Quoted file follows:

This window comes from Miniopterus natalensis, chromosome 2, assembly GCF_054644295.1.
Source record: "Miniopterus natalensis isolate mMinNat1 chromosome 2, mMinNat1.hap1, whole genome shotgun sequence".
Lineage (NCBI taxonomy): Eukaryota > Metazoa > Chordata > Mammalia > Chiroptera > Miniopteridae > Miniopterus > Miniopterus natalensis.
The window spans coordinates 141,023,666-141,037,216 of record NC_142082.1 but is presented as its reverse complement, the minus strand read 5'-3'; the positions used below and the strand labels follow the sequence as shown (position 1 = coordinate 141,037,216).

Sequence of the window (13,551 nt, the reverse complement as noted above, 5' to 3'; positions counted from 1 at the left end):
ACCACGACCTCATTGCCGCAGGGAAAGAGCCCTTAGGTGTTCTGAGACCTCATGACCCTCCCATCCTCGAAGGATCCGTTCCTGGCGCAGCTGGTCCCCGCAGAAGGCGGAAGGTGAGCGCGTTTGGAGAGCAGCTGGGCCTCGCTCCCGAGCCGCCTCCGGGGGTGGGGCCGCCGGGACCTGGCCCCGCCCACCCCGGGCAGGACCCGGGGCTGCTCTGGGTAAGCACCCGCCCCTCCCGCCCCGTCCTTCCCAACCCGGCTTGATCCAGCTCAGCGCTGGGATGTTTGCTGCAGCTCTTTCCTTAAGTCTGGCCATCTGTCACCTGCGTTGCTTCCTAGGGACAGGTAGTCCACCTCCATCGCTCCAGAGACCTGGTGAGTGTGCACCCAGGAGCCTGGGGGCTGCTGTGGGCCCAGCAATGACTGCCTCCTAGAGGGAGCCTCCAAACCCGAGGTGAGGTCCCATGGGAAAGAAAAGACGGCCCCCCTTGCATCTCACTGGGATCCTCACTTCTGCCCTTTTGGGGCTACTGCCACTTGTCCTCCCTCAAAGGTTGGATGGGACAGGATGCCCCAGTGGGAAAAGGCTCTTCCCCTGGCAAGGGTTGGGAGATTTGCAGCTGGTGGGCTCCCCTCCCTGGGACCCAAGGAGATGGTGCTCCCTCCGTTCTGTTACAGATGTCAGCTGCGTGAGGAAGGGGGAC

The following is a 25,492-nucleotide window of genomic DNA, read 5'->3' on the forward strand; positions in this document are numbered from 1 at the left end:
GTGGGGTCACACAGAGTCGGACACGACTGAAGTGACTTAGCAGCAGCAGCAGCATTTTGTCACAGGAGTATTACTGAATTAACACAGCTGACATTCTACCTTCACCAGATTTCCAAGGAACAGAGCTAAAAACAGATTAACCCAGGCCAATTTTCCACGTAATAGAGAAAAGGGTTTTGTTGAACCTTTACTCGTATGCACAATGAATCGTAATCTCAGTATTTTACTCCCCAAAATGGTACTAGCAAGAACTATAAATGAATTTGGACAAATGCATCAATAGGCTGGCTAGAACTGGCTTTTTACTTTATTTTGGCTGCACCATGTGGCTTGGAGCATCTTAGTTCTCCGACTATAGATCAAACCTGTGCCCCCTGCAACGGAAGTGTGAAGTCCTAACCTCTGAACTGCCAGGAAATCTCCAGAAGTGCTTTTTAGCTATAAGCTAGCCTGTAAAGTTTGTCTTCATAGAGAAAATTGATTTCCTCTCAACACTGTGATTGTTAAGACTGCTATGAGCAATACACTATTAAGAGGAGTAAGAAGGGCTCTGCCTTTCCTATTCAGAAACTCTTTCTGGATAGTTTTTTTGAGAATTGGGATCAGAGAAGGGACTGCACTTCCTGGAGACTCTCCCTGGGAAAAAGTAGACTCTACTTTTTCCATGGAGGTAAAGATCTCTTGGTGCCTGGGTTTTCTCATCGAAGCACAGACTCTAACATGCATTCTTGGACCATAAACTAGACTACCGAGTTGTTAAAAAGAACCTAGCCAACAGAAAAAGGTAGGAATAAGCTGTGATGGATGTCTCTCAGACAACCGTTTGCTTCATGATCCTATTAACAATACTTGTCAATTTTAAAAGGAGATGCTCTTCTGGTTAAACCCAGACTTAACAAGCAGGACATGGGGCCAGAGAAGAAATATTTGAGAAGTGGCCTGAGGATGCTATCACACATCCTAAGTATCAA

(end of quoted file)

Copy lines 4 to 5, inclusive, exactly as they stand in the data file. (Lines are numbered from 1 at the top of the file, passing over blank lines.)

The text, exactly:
The window spans coordinates 141,023,666-141,037,216 of record NC_142082.1 but is presented as its reverse complement, the minus strand read 5'-3'; the positions used below and the strand labels follow the sequence as shown (position 1 = coordinate 141,037,216).

Sequence of the window (13,551 nt, the reverse complement as noted above, 5' to 3'; positions counted from 1 at the left end):